“If, for example, Russia were spying on Germany — one of our closest partners — on Austrian territory, we could not do anything about it because this was not happening ‘to Austria’s disadvantage’,” she said, quoting the wording of the current law. “Vienna is a perfect hub for spying, and always was,” said Gustav Gressel, a former Austrian military officer and now a senior policy fellow at the European Council on Foreign Relations think-tank.

“If you are a Russian intelligence officer, and you want to run a source in Germany, why would you run the risk of meeting him there? You invite this guy on a skiing holiday in Austria. Or to a ball in Vienna . . . you can basically recruit sources and exfiltrate information completely unmolested.”


The Austrian capital is likely hosting an outsize Russian signals intelligence operation, a fact barely disguised even at street level to a casual passer-by. The roofs of each Russian diplomatic building and compound strewn across the city are covered with radars, domes and curious “sheds” — some of which have only been built in the past few months — which experts have said almost certainly house electronic surveillance technology. One of Russian intelligence’s “main functions in Vienna seems to be signals intelligence collection” at a scale that has elevated the operation to “the most important of the whole network in Europe”, said Thomas Riegler, an Austrian intelligence historian and political scientist.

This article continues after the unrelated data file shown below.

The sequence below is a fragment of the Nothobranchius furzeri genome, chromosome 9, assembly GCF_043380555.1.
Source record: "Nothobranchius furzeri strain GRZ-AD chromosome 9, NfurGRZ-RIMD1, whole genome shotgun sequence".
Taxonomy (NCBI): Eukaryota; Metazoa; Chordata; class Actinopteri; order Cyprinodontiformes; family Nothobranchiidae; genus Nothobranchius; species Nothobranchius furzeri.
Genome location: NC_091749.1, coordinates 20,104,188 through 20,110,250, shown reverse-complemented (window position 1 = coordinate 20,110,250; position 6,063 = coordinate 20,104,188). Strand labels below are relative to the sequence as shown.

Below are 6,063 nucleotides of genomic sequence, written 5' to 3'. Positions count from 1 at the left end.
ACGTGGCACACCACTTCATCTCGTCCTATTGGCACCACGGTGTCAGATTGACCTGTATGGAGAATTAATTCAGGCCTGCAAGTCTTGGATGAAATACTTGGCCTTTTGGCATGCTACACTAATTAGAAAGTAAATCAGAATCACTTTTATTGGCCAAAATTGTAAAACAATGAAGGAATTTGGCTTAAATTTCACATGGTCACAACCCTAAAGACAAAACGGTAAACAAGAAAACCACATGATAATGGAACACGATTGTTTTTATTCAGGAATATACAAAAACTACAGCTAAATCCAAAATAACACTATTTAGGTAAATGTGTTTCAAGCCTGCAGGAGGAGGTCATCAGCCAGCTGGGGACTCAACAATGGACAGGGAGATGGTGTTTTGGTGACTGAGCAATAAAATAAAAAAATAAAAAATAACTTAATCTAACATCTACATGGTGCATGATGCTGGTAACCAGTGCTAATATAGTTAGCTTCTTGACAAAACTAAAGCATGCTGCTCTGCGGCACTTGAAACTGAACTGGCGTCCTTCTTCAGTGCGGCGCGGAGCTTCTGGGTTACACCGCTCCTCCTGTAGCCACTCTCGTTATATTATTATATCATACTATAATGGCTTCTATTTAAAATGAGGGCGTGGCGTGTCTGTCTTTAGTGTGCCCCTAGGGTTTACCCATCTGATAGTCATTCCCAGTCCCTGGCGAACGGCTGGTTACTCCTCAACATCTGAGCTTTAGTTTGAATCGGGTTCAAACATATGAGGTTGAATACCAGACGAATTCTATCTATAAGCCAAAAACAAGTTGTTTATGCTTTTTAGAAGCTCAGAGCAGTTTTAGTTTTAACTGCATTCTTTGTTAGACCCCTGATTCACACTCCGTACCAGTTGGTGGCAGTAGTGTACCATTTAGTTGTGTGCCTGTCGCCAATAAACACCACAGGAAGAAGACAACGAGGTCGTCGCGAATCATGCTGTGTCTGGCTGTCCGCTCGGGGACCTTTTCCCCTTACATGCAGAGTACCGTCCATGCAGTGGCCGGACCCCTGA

“There are powerful satellite dishes on the roofs of almost all Russian diplomatic compounds. Even on top of the cultural centre there is one.” Vienna was used as a “hub” by the intelligence services of Russia and other hostile powers, facilitating and supporting spy operations elsewhere in Europe, Riegler added. Austrian intelligence officials have admitted that there is a problem. “The current legal situation in Austria, specifically the very limited legal possibilities for countering espionage, and the limited criminality of such offences, leads to a very high number of foreign intelligence and secret service [agents] in our republic,” Austria’s directorate general for public security — the country’s main intelligence agency known as the DSN — said in its 2022 annual report.


The agency’s new director Omar Haijawi-Pirchner, who was appointed two years ago with a brief to reform Austrian intelligence to bring it back into the European fold, has also bemoaned the law’s failings. The DSN has hardly any powers of interception, he told state media in May, and the law criminalising spying against non-Austrian targets “is in need of adaptation”.

The Austrian attitude is to hope that “things blow over”, said a western intelligence official. There was little incentive to act quickly, he added. “At the moment, the Austrian position in Europe is embarrassing, but the government can always say that no law is being broken.” “If they changed the law, they’d have to try and enforce it — and the fact of the matter is, they probably can’t,” the official said. “That would be even more embarrassing.”